- The book resonated with me in many ways and it was an easy read, an unusual love story between two chemists, who met over the sheer shortage of glass beakers in the lab.
We discussed “Lessons in Chemistry” by Bonnie Garmus at my book club last month. I loved the title because it reminded me of my first cousin, a brilliant organic chemist, polymer scientist, and beloved professor. He always reminded us that “everything in life was linked to chemistry.” Not only did he talk about ionic, covalent, and hydrogen bonds like Elizabeth Zott, the protagonist of Garmus’ debut novel but he taught me to cook scientifically.
Today, not only did I take time to caramelize the onions in avocado oil at low heat but also did not rush through the process of cooking the tomatoes too fast, coaxing the lycopene out of them lovingly. As I added the masala to my boiled kidney beans, I thought of my cousin’s kitchen, the clean surface, sparkling pots and pans and the pride he took in his chef’s knives.
Much like the TV show “Supper at Six,’’ which became famous in “Lessons in Chemistry.” My cousin was a man but a zealous feminist. He was intelligent, rational, opinionated and heroic just like the heroine of this “so-called” historical fiction that celebrates women of the 1960s, like our mothers who were often relegated to the domestic fronts to cook supper and “pump” babies to use Bonnie’s parlance.
The book resonated with me in many ways and it was an easy read, an unusual love story between two chemists, who met over the sheer shortage of glass beakers in the lab. They discussed chemistry late at night, took up rowing together and shared an intelligent, empathetic dog (named) Six-Fifty, who had learned more than 390 words.
I was fascinated by their backstories, how Zott’s father made pistachios burst into flames. How Calvin was forced to read books that had pages cut out of them. The fate of a brilliant chemist who was not taken seriously because she was attractive (and assumed to be dumb by men), forced to leave her life’s work because she was carrying a child out of wedlock (even though she considered Calvin to be her soulmate, and it wasn’t her fault that he was hit by a car).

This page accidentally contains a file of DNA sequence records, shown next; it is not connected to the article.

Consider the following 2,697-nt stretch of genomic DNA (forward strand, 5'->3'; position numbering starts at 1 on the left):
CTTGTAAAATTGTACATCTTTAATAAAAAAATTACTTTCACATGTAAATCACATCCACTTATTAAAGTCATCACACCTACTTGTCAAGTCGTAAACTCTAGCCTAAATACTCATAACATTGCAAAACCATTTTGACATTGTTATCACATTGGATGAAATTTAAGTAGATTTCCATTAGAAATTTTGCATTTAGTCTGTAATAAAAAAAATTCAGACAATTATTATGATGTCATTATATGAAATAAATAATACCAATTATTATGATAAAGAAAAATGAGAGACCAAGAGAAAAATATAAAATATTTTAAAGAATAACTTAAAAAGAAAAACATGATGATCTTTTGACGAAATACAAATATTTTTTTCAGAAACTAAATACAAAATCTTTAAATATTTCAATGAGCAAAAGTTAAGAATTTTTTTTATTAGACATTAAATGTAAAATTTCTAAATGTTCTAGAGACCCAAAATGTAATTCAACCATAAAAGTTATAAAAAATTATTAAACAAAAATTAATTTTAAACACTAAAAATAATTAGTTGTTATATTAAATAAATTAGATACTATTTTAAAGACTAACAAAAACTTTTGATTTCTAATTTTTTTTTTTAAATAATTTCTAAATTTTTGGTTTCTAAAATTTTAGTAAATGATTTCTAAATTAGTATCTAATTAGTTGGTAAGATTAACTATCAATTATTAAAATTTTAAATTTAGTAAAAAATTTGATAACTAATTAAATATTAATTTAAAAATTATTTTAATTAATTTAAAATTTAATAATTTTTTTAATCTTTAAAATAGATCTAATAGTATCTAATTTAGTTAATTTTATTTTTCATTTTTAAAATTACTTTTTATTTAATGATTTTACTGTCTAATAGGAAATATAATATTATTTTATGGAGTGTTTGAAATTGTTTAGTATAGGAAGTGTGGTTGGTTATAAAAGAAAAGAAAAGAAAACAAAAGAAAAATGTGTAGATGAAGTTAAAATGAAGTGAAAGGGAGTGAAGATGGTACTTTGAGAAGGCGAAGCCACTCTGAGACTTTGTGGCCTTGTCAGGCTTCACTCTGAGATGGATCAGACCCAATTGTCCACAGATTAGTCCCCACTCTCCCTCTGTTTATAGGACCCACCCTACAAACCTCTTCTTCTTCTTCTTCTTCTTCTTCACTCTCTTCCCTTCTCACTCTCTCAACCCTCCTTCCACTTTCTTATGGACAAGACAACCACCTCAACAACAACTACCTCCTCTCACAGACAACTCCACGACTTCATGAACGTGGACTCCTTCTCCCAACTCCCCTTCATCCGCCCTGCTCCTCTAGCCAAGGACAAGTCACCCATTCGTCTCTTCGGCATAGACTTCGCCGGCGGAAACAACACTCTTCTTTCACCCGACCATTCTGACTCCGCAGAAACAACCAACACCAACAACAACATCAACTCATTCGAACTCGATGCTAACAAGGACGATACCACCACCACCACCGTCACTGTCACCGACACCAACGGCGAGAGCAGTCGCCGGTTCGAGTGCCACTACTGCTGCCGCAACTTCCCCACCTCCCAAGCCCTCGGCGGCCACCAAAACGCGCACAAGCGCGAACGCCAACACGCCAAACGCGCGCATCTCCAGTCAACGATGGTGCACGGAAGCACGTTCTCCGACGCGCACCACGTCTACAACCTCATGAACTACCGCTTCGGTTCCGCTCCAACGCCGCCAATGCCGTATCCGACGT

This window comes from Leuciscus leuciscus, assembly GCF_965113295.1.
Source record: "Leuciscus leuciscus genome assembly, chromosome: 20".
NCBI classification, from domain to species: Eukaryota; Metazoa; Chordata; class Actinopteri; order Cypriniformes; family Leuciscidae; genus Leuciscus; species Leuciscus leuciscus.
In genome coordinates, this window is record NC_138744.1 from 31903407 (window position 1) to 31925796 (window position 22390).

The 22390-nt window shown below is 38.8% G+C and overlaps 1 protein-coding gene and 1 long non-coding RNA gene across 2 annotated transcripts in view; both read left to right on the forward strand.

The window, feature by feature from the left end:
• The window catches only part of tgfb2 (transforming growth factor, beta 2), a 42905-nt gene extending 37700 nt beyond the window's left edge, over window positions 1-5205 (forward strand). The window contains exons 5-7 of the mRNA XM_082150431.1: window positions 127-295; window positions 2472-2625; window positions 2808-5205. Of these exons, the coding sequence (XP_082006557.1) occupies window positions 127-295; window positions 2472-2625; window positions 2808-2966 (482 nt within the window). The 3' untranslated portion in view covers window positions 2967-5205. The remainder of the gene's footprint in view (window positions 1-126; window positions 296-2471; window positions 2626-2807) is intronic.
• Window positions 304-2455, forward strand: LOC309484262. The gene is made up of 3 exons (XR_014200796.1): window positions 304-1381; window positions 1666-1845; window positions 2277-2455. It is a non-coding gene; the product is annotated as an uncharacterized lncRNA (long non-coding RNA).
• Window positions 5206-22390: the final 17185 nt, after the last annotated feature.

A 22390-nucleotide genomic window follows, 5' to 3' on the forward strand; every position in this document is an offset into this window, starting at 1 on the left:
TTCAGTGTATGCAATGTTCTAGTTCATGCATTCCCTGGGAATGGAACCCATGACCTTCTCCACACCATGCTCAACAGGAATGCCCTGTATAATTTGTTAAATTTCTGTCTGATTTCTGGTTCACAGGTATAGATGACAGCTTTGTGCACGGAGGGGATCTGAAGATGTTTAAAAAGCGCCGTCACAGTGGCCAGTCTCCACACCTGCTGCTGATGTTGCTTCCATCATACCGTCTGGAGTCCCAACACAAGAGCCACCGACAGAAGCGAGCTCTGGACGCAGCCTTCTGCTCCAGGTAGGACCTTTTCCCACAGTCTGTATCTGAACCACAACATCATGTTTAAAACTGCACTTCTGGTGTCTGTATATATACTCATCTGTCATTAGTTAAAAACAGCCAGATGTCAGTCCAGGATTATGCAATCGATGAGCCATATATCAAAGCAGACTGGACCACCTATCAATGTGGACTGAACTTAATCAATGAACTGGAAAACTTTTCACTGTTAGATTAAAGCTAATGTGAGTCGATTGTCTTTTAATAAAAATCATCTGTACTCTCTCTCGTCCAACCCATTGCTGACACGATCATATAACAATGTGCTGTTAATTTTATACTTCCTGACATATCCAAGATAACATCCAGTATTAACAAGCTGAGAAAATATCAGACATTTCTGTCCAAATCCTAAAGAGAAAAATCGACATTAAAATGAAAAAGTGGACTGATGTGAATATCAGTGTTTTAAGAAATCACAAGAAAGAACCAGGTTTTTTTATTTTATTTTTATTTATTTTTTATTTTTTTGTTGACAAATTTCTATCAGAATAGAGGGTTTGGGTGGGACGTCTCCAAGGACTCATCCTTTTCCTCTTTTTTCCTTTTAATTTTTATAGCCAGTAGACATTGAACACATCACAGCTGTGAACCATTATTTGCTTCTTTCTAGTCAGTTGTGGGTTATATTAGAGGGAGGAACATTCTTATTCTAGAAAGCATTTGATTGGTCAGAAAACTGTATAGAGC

How Calvin’s family had a strange preponderance of dying by vehicle accidents. The Marcus Aurelius quote on Calvin’s tombstone: “Your Days are numbered, use them to throw open the windows of your soul,” that was later changed to a complex organic equation by Elizabeth. How Garmus commissions Elizabeth Zott to live an unconventional life by becoming a freelance scientist out of her own kitchen. Not only reducing every ingredient to a chemical formula. Brewing coffee in crucibles and test tubes and making spinach casseroles and chicken pot pies with scientific precision.
She breathes a new life into a “sexist” cooking show: “Supper at Six” by not conforming to the set, the tight dresses, and the mealy-mouthed cue cards and transforms it into a powerful show to teach women chemistry and confidence. Not only do her female viewers shake off their ennui and depression of “legalized slavery,” they become physically fit and some achieve their professional dreams.
Even Zott’s parenting methods are revolutionary, allowing her daughter Madeline or Mad Zott (based on the crunchy cookies that her dog loves). She allows her daughter to touch, eat, fall, burn, read, experience and develop her brain completely uninterrupted. As a result the child not only reads books that are unsuitable for kindergartners but in the process of making her family tree discovers the roots of her own family.
I loved the line from the book, “Children set the table because your mother needs a moment.” My mother only asked me to set the table because instead of learning to cook, I was busy reading books. I picked up cooking much later by reading, by observing my cousin the chemist cook, by watching cooking shows with my daughter, by not emulating my mother-in-law but perhaps because of the magic of the Maillard reaction between amino acids and sugars that made my mother’s cooking so nourishing that it changed my brain. Transformed my chemistry, my body and my destiny and made me appreciate her own efforts in gastronomy with a fierce devotion.
I devoured the book in one sitting from 9 to 2 at a wonderful Barnes and Noble in East Bay today. It was a wonderful experience to be surrounded by books and I was transported to my childhood as many young readers trickled in and out of the store talking excitedly about books, holding them up in their hands, opening them, discussing the plots and admiring the covers.
I am happy for Bonnie Garmus because her book is a commercial success. Book of the year! Bonnie who is a technical writer and copy editor wrote her first novel at five, then another at 12, then wrote three others. She was rejected 99 times (I think) but then she created Elizabeth Zott at (62) who is sharp and irrepressible in all 386 pages. We need more women like her who can’t be snuffed out or watered down by men. Women who can toss out misogynistic attitudes like a can of processed soup and make everything from scratch.
With one foot in Huntsville, Alabama, the other in her birth home India and a heart steeped in humanity, writing is a contemplative practice for Monita Soni. She has published hundreds of poems, movie reviews, book critiques, essays and contributed to combined literary works. Her two books are My Light Reflections and Flow through My Heart. You can hear her commentaries on Sundial Writers Corner WLRH 89.3FM.